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Scott Spendolini

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Mostly Oracle APEX. Mostly.Scotthttp://www.blogger.com/profile/01187435106015051061noreply@blogger.comBlogger223125
Updated: 7 hours 24 min ago

Stinkin' Badges

Thu, 2016-01-28 07:55
Ever since APEX 5, the poor Navigation Bar has taken a back seat to the Navigation Menu. And for good reason, as the Navigation Menu offers a much more intuitive and flexible way to provide site-wide navigation that looks great, is responsive and just plain works. However, the Navigation Bar can and does still serve a purpose. Most application still use it to display the Logout link and perhaps the name of the currently signed on user. Some applications use it to also provide a link to a user's profile or something similar.

Another use for the Navigation Bar is to present simple metrics via badges. You've seen the before: the little red numbered icons that hover in the upper-right corner of an iPhone or Mac application, indicating that there's something that needs attention. Whether you consider them annoying or helpful, truth be told, they are a simple, minimalistic way to convey that something needs attention.

Fortunately, adding a badge to a Navigation Bar entry in the Universal Theme in APEX 5 is tremendously simple. In fact, it's almost too simple! Here's what you need to do:
First, navigate to the Shared Components of your application and select Navigation Bar List. From there, click Desktop Navigation Bar. There will likely only be one entry there: Log Out.

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Click Create List Entry to get started. Give the new entry a List Entry Label and make sure that the sequence number is lower than the Log Out link. This will ensure that your badged item displays to the left of the Log Out link. Optionally add a Target page. Ideally, this will be a modal page that will pop open from any page. This page can show the summary of whatever the badge is conveying. Next, scroll down to the User Defined Attributes section. Enter the value that you want the badge to display in the first (1.) field. Ideally, you should use an Application or Page Item here with this notation: &ITEM_NAME. But for simplicity's sake, it's OK to enter a value outright.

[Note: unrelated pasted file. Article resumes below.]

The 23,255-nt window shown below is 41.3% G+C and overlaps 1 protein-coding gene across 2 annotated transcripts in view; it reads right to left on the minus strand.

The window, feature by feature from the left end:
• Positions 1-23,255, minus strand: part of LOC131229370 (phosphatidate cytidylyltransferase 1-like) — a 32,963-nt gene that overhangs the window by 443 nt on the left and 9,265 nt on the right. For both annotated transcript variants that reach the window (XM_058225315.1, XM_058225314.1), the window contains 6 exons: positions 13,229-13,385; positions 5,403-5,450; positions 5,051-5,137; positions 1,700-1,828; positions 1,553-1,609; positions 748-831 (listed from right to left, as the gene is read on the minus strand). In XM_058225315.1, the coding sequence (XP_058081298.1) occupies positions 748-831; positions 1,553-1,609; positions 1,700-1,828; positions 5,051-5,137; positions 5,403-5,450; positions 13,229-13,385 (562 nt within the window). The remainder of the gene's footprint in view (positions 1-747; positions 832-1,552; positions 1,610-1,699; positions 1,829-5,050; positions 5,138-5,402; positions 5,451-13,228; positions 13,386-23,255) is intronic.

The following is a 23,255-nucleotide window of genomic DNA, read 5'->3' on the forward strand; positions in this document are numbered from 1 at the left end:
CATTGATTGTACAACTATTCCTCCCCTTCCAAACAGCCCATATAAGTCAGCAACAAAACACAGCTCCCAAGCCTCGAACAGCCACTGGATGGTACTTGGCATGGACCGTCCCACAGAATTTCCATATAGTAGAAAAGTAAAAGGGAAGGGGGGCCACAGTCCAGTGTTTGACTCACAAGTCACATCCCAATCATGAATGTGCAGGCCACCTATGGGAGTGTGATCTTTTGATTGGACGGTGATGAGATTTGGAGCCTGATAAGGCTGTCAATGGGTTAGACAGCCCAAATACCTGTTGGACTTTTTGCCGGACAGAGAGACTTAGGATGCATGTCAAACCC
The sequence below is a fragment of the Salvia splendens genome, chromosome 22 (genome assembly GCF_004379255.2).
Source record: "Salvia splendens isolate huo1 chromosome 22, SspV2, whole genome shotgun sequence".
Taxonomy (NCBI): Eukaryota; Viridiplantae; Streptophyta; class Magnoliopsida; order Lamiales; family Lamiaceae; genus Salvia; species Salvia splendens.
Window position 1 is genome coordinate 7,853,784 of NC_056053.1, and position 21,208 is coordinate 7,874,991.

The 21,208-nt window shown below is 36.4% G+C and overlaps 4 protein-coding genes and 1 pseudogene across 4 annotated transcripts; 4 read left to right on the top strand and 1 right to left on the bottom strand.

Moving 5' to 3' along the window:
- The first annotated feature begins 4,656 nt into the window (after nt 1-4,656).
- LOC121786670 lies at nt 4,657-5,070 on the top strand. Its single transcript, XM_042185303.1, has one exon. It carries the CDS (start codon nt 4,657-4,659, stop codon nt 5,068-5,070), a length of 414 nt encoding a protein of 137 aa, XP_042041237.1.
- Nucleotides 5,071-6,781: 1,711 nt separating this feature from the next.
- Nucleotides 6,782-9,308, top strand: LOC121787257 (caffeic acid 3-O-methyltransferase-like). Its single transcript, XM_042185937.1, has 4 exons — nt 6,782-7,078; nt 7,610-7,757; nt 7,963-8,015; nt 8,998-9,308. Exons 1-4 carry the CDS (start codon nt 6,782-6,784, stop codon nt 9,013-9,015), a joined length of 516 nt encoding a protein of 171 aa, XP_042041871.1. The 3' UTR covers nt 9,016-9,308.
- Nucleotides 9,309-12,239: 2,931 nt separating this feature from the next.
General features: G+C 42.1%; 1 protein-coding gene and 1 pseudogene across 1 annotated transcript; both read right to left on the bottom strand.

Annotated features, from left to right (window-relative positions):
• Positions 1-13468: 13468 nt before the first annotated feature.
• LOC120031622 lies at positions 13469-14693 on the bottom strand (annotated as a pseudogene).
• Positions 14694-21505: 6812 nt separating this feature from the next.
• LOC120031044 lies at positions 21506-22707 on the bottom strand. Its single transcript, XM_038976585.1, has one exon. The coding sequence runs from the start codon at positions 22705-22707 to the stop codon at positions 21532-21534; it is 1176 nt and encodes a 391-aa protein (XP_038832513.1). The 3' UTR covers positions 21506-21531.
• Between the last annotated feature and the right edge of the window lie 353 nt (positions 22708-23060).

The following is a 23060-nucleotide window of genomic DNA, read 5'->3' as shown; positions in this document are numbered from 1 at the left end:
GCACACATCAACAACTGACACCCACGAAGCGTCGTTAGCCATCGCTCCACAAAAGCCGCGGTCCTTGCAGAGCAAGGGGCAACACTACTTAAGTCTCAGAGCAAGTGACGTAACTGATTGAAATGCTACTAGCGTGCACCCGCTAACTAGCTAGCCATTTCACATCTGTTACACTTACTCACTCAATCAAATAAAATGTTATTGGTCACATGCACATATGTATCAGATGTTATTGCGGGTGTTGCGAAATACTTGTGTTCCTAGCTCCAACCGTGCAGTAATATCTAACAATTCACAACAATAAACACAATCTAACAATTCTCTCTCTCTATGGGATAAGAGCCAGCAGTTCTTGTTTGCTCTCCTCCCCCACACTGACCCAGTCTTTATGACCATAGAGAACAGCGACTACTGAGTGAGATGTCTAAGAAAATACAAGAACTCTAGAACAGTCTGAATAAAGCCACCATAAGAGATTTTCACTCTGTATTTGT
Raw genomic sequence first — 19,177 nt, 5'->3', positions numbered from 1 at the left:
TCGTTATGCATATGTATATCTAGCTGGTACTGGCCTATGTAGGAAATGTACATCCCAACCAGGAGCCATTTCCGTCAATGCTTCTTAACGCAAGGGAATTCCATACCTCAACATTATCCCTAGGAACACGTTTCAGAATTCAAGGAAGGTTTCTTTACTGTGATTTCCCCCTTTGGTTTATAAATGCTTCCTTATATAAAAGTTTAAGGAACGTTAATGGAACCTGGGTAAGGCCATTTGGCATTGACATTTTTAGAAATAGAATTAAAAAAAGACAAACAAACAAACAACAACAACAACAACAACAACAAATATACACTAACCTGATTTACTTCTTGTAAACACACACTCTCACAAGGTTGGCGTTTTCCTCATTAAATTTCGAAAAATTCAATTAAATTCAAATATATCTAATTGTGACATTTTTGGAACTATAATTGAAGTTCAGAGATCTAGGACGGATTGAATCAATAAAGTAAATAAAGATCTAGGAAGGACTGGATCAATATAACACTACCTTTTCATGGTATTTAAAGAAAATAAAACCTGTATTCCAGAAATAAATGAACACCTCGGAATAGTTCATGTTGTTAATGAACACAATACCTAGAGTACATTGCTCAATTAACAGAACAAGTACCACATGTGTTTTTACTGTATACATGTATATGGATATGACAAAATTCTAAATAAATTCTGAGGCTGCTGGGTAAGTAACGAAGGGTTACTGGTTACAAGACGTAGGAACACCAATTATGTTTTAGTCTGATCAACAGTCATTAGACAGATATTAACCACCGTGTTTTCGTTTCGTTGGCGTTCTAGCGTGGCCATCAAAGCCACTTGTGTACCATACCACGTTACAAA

Run your application, and have a look:

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Not bad for almost no work. But we can make it a little better. You can control the color of the badge with a single line of CSS, which can easily be dropped in the CSS section of Theme Roller. Since most badges are red, let's make ours red as well. Run your application and Open Theme Roller and scroll to the bottom of the options. Expand the Custom CSS region and enter the following text:

.t-Button--navBar .t-Button-badge { background-color: red;}

Save your customizations, and note that the badge should now be red:

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Repeat for each metric that you want to display in your Navigation Bar.

Formatting a Download Link

Fri, 2016-01-22 14:38
Providing file upload and download capabilities has been native functionality in APEX for a couple major releases now. In 5.0, it's even more streamlined and 100% declarative.
In the interest of saving screen real estate, I wanted to represent the download link in an IR with an icon - specifically fa-download. This is a simple task to achieve - edit the column and set the Download Text to this: